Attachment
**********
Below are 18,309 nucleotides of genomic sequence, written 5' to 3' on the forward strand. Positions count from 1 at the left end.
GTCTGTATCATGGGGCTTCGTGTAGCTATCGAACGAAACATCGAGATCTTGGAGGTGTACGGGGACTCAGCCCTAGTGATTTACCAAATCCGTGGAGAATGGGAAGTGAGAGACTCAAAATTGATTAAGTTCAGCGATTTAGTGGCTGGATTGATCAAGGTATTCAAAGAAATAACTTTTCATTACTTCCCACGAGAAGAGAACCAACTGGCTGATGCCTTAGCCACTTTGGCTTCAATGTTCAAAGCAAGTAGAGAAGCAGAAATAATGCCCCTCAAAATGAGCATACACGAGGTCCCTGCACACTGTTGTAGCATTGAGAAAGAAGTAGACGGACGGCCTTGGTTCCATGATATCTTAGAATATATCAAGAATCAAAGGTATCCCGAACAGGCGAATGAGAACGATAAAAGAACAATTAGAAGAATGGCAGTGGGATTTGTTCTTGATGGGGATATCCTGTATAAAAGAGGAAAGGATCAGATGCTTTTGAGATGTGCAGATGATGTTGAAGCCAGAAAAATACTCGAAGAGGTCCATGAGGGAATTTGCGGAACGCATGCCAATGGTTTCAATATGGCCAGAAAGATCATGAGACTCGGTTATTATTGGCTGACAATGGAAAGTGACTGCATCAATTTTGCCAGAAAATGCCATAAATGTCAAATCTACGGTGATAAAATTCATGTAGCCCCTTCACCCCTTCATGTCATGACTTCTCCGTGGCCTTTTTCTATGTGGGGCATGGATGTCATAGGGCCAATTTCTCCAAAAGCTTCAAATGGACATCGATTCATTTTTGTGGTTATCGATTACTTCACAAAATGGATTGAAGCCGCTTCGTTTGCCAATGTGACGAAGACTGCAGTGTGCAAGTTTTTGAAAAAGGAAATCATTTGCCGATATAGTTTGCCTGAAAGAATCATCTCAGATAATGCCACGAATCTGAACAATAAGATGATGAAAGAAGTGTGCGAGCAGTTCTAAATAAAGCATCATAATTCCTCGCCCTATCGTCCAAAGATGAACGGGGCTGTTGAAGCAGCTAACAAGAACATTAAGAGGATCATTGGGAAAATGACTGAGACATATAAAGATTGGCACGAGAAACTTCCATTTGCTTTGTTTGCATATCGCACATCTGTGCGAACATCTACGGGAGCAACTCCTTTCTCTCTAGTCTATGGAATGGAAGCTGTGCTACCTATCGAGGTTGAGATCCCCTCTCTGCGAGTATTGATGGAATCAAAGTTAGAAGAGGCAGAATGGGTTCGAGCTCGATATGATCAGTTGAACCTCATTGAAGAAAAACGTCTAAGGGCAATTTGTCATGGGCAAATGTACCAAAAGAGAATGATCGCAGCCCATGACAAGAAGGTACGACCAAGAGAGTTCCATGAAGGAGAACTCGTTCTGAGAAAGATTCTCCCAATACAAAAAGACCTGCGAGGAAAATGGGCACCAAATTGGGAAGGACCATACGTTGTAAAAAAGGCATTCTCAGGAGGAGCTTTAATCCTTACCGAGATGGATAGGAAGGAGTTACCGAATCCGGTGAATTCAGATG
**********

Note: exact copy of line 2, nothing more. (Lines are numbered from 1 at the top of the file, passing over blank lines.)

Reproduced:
GTCTGTATCATGGGGCTTCGTGTAGCTATCGAACGAAACATCGAGATCTTGGAGGTGTACGGGGACTCAGCCCTAGTGATTTACCAAATCCGTGGAGAATGGGAAGTGAGAGACTCAAAATTGATTAAGTTCAGCGATTTAGTGGCTGGATTGATCAAGGTATTCAAAGAAATAACTTTTCATTACTTCCCACGAGAAGAGAACCAACTGGCTGATGCCTTAGCCACTTTGGCTTCAATGTTCAAAGCAAGTAGAGAAGCAGAAATAATGCCCCTCAAAATGAGCATACACGAGGTCCCTGCACACTGTTGTAGCATTGAGAAAGAAGTAGACGGACGGCCTTGGTTCCATGATATCTTAGAATATATCAAGAATCAAAGGTATCCCGAACAGGCGAATGAGAACGATAAAAGAACAATTAGAAGAATGGCAGTGGGATTTGTTCTTGATGGGGATATCCTGTATAAAAGAGGAAAGGATCAGATGCTTTTGAGATGTGCAGATGATGTTGAAGCCAGAAAAATACTCGAAGAGGTCCATGAGGGAATTTGCGGAACGCATGCCAATGGTTTCAATATGGCCAGAAAGATCATGAGACTCGGTTATTATTGGCTGACAATGGAAAGTGACTGCATCAATTTTGCCAGAAAATGCCATAAATGTCAAATCTACGGTGATAAAATTCATGTAGCCCCTTCACCCCTTCATGTCATGACTTCTCCGTGGCCTTTTTCTATGTGGGGCATGGATGTCATAGGGCCAATTTCTCCAAAAGCTTCAAATGGACATCGATTCATTTTTGTGGTTATCGATTACTTCACAAAATGGATTGAAGCCGCTTCGTTTGCCAATGTGACGAAGACTGCAGTGTGCAAGTTTTTGAAAAAGGAAATCATTTGCCGATATAGTTTGCCTGAAAGAATCATCTCAGATAATGCCACGAATCTGAACAATAAGATGATGAAAGAAGTGTGCGAGCAGTTCTAAATAAAGCATCATAATTCCTCGCCCTATCGTCCAAAGATGAACGGGGCTGTTGAAGCAGCTAACAAGAACATTAAGAGGATCATTGGGAAAATGACTGAGACATATAAAGATTGGCACGAGAAACTTCCATTTGCTTTGTTTGCATATCGCACATCTGTGCGAACATCTACGGGAGCAACTCCTTTCTCTCTAGTCTATGGAATGGAAGCTGTGCTACCTATCGAGGTTGAGATCCCCTCTCTGCGAGTATTGATGGAATCAAAGTTAGAAGAGGCAGAATGGGTTCGAGCTCGATATGATCAGTTGAACCTCATTGAAGAAAAACGTCTAAGGGCAATTTGTCATGGGCAAATGTACCAAAAGAGAATGATCGCAGCCCATGACAAGAAGGTACGACCAAGAGAGTTCCATGAAGGAGAACTCGTTCTGAGAAAGATTCTCCCAATACAAAAAGACCTGCGAGGAAAATGGGCACCAAATTGGGAAGGACCATACGTTGTAAAAAAGGCATTCTCAGGAGGAGCTTTAATCCTTACCGAGATGGATAGGAAGGAGTTACCGAATCCGGTGAATTCAGATG